Whether you call it coriander or cilantro, Coriandrum sativum is a controversial plant. If you were to line up six people and ask their opinion, four would praise the sprightly flavor of cilantro leaves, and two would make awful faces and come up with a descriptive phrase like this one, posted in response to a recent story in the New York Times: "mildewed canvas deck chair combined with the flavor of old window screen."
The controversial flavour problem has been traced to differences in aroma and taste perception, with some people missing the floral notes that make cilantro leaves taste and smell good. This may be a genetic trait, but it is subject to change. One of your two cilantro haters may eventually change their minds, while the other will forever consider cilantro to be a vile insult to the taste buds. The lesson here is simple: don't plan a dinner for guests without checking their coriander status first.
Cilantro in the Garden
European gardeners refer to coriander as coriander, while Americans call the leafy juvenile form cilantro and speak of coriander when growing plants for seeds. It's a handy distinction for gardeners, because this species is always in a hurry to produce flowers and seeds when grown in spring. The "cilantro stage" passes very quickly when days are getting longer and warmer, with most plants showing signs of bolting after 50 to 60 days in the garden. To have a continuous supply, you must keep planting more seeds. When the weather warms in summer, you can keep new crops coming by growing cilantro in the shade of taller plants like tomatoes.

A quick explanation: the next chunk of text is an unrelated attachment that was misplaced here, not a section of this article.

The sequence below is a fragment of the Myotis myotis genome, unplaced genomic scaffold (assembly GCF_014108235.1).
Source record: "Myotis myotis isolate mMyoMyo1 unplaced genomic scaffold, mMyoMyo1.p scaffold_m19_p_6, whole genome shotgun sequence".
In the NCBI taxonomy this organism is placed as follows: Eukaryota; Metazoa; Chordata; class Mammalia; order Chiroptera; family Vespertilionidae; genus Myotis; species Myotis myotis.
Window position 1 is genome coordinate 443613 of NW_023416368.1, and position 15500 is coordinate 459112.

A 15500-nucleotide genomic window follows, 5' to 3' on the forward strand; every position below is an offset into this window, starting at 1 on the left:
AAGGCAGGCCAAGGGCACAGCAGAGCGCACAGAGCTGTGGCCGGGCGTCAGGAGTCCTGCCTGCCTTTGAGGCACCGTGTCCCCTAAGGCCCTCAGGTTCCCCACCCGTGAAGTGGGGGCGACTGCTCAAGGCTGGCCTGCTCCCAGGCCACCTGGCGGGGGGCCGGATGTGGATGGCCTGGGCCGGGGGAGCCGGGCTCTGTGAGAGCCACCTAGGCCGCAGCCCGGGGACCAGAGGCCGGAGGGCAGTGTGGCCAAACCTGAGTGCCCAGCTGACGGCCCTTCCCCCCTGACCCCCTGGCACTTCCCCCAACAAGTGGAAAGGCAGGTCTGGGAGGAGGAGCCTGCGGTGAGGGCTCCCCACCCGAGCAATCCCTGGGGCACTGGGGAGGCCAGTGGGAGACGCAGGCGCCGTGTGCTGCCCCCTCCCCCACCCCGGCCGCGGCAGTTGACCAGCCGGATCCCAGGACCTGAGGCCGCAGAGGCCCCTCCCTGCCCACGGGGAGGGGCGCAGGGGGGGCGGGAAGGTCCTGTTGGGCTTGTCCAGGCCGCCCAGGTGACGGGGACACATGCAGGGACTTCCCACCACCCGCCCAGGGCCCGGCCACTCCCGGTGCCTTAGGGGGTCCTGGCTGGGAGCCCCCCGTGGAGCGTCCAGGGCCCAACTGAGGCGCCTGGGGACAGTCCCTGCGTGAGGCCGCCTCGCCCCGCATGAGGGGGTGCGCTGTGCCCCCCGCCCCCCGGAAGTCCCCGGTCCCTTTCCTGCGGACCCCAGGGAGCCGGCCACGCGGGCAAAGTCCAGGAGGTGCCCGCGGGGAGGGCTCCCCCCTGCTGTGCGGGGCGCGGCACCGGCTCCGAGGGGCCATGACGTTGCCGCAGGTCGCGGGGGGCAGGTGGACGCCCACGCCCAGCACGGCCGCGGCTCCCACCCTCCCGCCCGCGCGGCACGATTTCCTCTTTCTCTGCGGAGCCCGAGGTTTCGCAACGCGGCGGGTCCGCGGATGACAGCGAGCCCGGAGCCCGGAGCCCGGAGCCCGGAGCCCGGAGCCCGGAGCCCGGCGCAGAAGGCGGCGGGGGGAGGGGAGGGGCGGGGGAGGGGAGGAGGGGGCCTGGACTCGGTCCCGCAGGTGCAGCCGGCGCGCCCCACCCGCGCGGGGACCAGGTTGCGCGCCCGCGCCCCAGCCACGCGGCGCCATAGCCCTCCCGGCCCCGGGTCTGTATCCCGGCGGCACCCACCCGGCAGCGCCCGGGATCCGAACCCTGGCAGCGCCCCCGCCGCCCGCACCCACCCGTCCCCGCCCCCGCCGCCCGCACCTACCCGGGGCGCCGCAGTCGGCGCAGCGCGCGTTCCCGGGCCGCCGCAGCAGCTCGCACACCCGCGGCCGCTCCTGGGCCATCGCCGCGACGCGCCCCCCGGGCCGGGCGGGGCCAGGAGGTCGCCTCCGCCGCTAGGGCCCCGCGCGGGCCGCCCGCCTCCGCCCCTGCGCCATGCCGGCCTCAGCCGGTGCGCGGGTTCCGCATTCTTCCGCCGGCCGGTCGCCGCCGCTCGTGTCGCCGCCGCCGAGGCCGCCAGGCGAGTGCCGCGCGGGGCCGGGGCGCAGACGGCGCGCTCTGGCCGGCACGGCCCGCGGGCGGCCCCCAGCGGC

As long as cilantro insists on bolting, a strong case can be made for allowing a pair of plants from your early spring planting to bloom and set seeds (the seed-to-seed process takes about 120 days). Clusters of white coriander blossoms make tremendous nectar plants for bees and butterflies, and a single well-grown coriander plant will yield about 400 seeds. Best of all, the seeds ripen just in time for late summer planting. When the mature seeds dry to tan, I crumble the seed-bearing branches where I want my fall crop to grow, as well as places where I would like to see cilantro seedlings in spring. Handled this way, coriander is one of the most successful reseeding crops in my garden.